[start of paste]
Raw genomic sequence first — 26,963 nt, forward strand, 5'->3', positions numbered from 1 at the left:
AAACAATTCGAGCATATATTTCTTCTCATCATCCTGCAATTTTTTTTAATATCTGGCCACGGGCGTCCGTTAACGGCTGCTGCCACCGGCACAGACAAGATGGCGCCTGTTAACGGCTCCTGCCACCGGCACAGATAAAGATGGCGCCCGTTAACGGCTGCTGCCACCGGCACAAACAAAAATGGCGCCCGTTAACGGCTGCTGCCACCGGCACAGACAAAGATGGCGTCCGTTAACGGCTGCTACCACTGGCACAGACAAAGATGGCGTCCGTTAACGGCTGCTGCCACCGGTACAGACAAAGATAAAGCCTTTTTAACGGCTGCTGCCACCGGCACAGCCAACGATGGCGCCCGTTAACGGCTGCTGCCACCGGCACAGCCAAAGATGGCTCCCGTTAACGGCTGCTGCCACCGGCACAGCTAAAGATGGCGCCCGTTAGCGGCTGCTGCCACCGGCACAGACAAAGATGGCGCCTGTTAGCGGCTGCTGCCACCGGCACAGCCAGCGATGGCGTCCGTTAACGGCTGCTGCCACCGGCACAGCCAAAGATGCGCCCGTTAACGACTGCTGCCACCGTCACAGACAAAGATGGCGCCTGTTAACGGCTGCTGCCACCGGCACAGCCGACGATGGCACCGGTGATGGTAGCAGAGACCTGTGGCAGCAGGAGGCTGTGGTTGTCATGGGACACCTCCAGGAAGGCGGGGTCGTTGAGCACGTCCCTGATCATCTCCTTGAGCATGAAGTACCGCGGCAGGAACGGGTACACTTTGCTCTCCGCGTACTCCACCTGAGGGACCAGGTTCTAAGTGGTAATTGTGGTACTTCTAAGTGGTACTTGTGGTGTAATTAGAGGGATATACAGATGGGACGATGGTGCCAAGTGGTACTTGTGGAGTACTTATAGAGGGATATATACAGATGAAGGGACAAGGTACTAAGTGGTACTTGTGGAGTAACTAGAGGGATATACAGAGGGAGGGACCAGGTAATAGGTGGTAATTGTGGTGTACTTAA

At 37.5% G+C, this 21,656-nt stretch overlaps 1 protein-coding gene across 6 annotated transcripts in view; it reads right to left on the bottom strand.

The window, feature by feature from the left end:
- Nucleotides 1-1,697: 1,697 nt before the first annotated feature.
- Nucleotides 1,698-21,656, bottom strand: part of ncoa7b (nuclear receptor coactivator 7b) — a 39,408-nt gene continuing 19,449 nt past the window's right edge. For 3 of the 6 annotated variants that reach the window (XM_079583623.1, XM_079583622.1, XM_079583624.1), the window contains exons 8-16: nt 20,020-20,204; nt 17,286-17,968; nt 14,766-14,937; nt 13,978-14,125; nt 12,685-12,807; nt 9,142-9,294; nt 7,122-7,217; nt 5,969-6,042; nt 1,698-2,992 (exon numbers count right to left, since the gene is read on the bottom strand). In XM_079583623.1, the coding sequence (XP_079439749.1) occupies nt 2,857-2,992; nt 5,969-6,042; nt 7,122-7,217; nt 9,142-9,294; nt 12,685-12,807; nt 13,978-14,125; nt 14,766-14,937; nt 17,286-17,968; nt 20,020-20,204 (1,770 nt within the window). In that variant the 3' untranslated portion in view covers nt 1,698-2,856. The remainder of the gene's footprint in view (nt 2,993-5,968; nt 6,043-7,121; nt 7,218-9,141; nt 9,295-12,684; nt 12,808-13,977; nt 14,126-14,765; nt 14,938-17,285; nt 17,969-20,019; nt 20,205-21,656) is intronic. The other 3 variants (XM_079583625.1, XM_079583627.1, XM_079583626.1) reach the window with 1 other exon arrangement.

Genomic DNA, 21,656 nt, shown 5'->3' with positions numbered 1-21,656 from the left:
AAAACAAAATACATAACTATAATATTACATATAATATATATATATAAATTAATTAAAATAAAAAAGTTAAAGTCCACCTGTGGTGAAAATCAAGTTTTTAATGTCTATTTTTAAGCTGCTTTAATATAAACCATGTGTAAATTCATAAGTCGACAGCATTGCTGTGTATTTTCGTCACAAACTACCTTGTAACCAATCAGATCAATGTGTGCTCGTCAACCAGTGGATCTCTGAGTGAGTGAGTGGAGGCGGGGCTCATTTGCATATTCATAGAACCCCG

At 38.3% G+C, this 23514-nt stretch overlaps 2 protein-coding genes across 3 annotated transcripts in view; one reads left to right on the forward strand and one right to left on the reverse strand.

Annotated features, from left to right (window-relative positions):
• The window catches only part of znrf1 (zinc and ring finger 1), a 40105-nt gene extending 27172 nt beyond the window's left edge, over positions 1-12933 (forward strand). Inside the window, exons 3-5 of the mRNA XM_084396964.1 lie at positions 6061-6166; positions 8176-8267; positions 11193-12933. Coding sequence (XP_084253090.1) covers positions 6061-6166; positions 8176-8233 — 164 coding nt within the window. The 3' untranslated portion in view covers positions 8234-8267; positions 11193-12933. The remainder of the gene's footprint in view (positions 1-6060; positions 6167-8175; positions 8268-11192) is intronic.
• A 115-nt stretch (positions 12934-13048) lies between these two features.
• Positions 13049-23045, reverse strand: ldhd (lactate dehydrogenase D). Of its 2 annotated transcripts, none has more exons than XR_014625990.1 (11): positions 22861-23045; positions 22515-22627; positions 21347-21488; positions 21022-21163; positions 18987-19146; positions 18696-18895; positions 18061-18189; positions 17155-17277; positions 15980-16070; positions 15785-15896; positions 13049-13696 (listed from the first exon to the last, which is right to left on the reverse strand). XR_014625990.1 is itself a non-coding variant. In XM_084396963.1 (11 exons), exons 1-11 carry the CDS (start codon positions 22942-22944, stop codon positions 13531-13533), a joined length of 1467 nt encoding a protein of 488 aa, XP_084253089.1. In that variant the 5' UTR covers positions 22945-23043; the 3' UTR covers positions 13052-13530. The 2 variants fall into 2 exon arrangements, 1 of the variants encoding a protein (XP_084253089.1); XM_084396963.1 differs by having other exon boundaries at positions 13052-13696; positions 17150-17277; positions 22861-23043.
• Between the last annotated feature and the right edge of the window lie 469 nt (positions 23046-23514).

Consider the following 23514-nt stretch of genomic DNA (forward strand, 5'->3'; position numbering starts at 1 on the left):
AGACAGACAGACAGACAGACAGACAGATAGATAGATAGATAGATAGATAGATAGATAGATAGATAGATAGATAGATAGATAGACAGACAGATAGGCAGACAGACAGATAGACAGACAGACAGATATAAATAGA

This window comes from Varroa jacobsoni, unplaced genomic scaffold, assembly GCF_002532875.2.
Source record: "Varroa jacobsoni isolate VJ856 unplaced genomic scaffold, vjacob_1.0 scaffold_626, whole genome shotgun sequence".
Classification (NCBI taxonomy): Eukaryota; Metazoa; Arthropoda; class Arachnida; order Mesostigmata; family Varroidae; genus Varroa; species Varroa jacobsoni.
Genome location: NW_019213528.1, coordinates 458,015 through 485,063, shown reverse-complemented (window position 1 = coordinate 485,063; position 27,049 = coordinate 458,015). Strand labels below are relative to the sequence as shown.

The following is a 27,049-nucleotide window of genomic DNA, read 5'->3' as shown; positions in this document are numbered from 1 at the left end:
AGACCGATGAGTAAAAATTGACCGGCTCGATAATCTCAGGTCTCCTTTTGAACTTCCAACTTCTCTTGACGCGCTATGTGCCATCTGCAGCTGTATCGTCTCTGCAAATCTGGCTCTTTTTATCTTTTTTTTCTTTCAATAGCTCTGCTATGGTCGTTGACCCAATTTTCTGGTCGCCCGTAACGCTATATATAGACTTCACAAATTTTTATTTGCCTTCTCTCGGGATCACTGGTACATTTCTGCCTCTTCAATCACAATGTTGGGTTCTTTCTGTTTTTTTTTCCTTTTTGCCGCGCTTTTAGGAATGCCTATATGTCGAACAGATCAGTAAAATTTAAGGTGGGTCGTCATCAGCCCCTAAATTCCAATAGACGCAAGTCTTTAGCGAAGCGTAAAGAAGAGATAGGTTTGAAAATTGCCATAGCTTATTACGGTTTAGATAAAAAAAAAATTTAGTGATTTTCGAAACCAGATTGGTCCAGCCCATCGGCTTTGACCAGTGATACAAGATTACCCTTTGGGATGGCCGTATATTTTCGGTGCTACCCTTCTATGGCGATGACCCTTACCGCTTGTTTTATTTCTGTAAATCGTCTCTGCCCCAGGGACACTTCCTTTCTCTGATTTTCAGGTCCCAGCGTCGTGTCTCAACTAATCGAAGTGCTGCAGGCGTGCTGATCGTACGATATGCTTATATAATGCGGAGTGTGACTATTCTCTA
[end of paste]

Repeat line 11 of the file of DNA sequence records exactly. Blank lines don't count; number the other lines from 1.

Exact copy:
• The window catches only part of znrf1 (zinc and ring finger 1), a 40105-nt gene extending 27172 nt beyond the window's left edge, over positions 1-12933 (forward strand). Inside the window, exons 3-5 of the mRNA XM_084396964.1 lie at positions 6061-6166; positions 8176-8267; positions 11193-12933. Coding sequence (XP_084253090.1) covers positions 6061-6166; positions 8176-8233 — 164 coding nt within the window. The 3' untranslated portion in view covers positions 8234-8267; positions 11193-12933. The remainder of the gene's footprint in view (positions 1-6060; positions 6167-8175; positions 8268-11192) is intronic.